Before the World Ends, Please Watch HBO’s “The Leftovers.” You’re welcome.

By Christian DiMartino

I have been reviewing movies (unprofessionally) for the better part of 6 years. As it stands, there aren’t really any new movies to review. In fact, the television show I am discussing ended nearly 3 years ago. But that distracts from the point I was leaning towards. What I was getting at was this: when it comes to reviewing movies, I simply enjoy reviewing the awful ones, and for a number of reasons. One is because I feel as if the writing material is better. Another is because sometimes, when you’re reviewing a movie that is worth seeing, there is only so much that can be said without ruining the experience, and you just need to experience it for yourself. Alas, Damon Lindelof and Tom Perrota’s unsung work of beauty known as HBO’s The Leftovers is such a case.

It was a series I had heard about for many years, but viewing it was beyond my reach because I was not an HBO subscriber. Yet even when I was, in 2018 (one of the best choices you’ll ever make), I still showed up two years late to The Leftovers party. I started the show on October 14th, 2019. Why do I remember that? Because that is a crucial date within The Leftovers universe, and once I was aware of that, I knew that was when I had to start it. I watched all three seasons in about two weeks, and let me tell ya, those were the richest two weeks of my life, and my life is much richer for having witnessed it.

I became obsessed with this show. In fact, I still am, to the point in which I am currently watching it again with someone who hasn’t seen it, so then I can see the awe and joy and shock and bafflement in them that once came over me. I even bought the book because… it can’t end there. I don’t want it to. I feel like Annie Wilkes. Yes, it is only three seasons, with 28 episodes total. Yet it’s a show of such huge ideas and giant risks. It’s the kind of thing I always really respond to. Not since experiencing Paul Thomas Anderson’s Magnolia have I been this intrigued and mesmerized, and not since having my homemade curry the next day have leftovers been this good.

I have been wanting to review it since October, yet reviewing television is difficult business. Especially since you have a show of this caliber, of this audacity, of this many huge ideas. It’s also, I must add, severely underrated. Again, I heard about it for years, and was a little surprised to see that it had a total of 1 Emmy nomination. You can imagine my bafflement AFTER seeing the entire thing. I have so many thoughts about it, and re-watching it I can’t help but contain such excitement again. Yet I shall do my best, and hopefully I will be able to properly sell you on it, aside from saying, “WATCH IT.” I mean, you’re quarantined, what else is there to do?

The Leftovers is essentially a series about belief, belief systems, and what people tell themselves in order to be at peace. It’s about a group of people who want answers, and demand them, yet know that they may never get them, hence why they invest themselves in such belief systems. There is something very deep, intriguing and human about such a concept. To me, part of the intrigue (and to many, the frustration) lies in the fact that the show doesn’t always give you answers either. In fact, the big mystery at the heart of the show is answered, but is it? It’s very much left for interpretation, but watching The Leftovers again I couldn’t help but wonder when Lindelof and Perrota knew that they wanted a second season.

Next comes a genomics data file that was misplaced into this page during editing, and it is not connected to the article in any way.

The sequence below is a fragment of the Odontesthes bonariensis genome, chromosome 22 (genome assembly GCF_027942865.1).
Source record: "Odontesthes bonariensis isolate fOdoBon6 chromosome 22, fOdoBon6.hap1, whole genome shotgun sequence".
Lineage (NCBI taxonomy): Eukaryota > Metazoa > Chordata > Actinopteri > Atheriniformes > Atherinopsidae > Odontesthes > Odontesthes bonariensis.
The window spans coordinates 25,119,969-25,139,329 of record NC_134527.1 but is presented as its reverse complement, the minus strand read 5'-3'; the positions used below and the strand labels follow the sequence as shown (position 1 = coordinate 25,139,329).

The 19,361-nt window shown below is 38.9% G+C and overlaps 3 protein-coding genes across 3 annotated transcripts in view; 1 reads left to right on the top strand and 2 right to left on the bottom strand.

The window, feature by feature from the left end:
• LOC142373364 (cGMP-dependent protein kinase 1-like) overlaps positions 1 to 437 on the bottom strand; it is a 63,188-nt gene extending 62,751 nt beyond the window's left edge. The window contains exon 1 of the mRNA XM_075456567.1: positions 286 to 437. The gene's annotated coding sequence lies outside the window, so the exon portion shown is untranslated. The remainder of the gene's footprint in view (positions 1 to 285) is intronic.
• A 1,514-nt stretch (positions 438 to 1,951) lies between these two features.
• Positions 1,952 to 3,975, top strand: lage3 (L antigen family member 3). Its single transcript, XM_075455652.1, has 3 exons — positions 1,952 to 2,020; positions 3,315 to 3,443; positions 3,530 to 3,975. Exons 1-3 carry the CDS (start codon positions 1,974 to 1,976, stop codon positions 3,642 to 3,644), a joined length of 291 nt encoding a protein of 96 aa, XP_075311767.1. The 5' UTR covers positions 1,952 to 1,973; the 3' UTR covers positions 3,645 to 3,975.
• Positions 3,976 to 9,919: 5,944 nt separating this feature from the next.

The Leftovers is based on Perrota’s own novel. Said novel covers the first season, and yet somewhere along the way the two must’ve really found the potential, the ideas, and the exploration and search for more. In fact, I look at the three seasons of The Leftovers the same way I look at Christopher Nolan’s The Dark Knight trilogy: I love the first one, yet to me the other two are richer experiences (some may disagree with my opinions on those films, but eh I don’t care). As someone who has seen the whole series, you really have to give HBO the kudos for letting these two expand upon their vision, because this is one of those shows that only gets better as it goes along.

So I’ve rambled enough. What is all the hooplah about? Well, the series begins on October 14th. In a very chilling opening, we follow a mother as she is with her crying baby. A seemingly normal day… until the cries stop. The baby has disappeared, the mother is horrified. Yet soon another person around her is searching for their loved one, a car crashes, mass hysteria ensues, and… apparently in that moment, 2% of the population vanished from thin air without explanation, in an event referred to as the “Departure”

So if you go into this show expecting to find answers as to where they went, well, you sort of pick up as the show progresses that that is not what Lindelof and co. are going for. The Leftovers isn’t so much about the mysterious incident as much as it is about how it impacts those who didn’t “depart.” This is indeed a character driven series, with each of its characters being super interesting. The Departure affects the characters at the core of the series in different ways.

At the center of it is The Garvey family- none of which departed. That isn’t to say that the incident left them untouched though. The mother, Laurie (Amy Brenneman, terrific) ditched her family and joined a cult, of the sorts, known as the Guilty Remnant, a band of people who choose to act as if they are with the Departed by means of dressing in white, smoking cigarettes, harassing, and haunting the towns people who continue their daily lives, all through a vow of silence. The son, Tom (Chris Zylka), ditched college and began following the path of a man named “Holy Wayne,” who believed that his hugs had the ability to heal, and who also believed that his spirit was so holy, he is able to impregnate young women so then his spirit can carry on through them. This leaves the dad, Chief Kevin Garvey (Justin Theroux, in a performance worthy of multiple Emmys) and daughter Jill (Margaret Qualley, recently seen stealing the show in Once Upon a Time in Hollywood) who each try to continue on with their lives, while also fighting their own struggles. Jill is distraught from her mother’s abandonment, and Kevin… let’s just say, he is not well, and I’ll leave it at that.